The International Conference on Harmonization (ICH) Q8(R2), Q9, and Q10 guidelines provide the foundation for implementing Quality by Design (QbD). Applying those concepts to the manufacture of biotech products, however, involves some nuances and complexities. Therefore, this paper offers guidance and interpretation for implementing QbD for biopharmaceuticals, from early-phase development steps such as identifying critical quality attributes and setting specifications, followed by the development of the design space and establishing the process control strategy; to later stages, including incorporating QbD into a regulatory filing and facilitating efficient commercial processes and manufacturing change flexibility post licensure.
CONTINUOUS VERIFICATION AND POSTAPPROVAL CHANGES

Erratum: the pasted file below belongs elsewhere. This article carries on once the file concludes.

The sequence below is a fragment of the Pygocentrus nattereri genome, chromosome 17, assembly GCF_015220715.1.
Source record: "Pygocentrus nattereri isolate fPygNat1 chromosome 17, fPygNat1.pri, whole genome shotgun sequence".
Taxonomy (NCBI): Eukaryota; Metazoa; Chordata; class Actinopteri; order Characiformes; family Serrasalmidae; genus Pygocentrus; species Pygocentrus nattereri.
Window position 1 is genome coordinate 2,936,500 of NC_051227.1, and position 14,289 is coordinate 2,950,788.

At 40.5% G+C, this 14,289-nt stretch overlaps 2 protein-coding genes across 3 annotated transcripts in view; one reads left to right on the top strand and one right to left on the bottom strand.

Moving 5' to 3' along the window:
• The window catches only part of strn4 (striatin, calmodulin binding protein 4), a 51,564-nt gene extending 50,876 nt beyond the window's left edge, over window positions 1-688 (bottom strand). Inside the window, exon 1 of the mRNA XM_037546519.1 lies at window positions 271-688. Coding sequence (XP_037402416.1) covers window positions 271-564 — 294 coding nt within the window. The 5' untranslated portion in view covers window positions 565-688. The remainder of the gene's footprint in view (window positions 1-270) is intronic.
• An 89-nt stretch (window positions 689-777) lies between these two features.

Process change is an expected aspect of pharmaceutical manufacturing. Many process changes are made as a result of increased process knowledge to keep pace with advancing technologies and improvements to the manufacturing process. When a product is first approved, its manufacturing process represents the current technology standard for manufacturing and follows the current good manufacturing practices (cGMPs) standard for regulatory compliance. After approval, market demand, technological advances, GMP standards, raw materials (e.g., resins) sourcing or manufacturing experience may require that the approved process be modified. Traditionally, these postapproval changes have required regulatory agency endorsement before implementation. The intent of this section is to propose a path forward that fosters continuous improvement and innovation, and acknowledges the extensive understanding of the manufacturing process and product (process knowledge) gained through the development of the design space or through manufacturing experience. The demonstration of extensive process knowledge in the marketing application, combined with established robust and effective quality systems to monitor manufacturing process performance, provides health authorities the assurance, and thus the allowance, to reduce regulatory oversight and the burden of postapproval change supplements while still meeting legal and regulatory expectations. The future treatment of postapproval changes will be influenced by: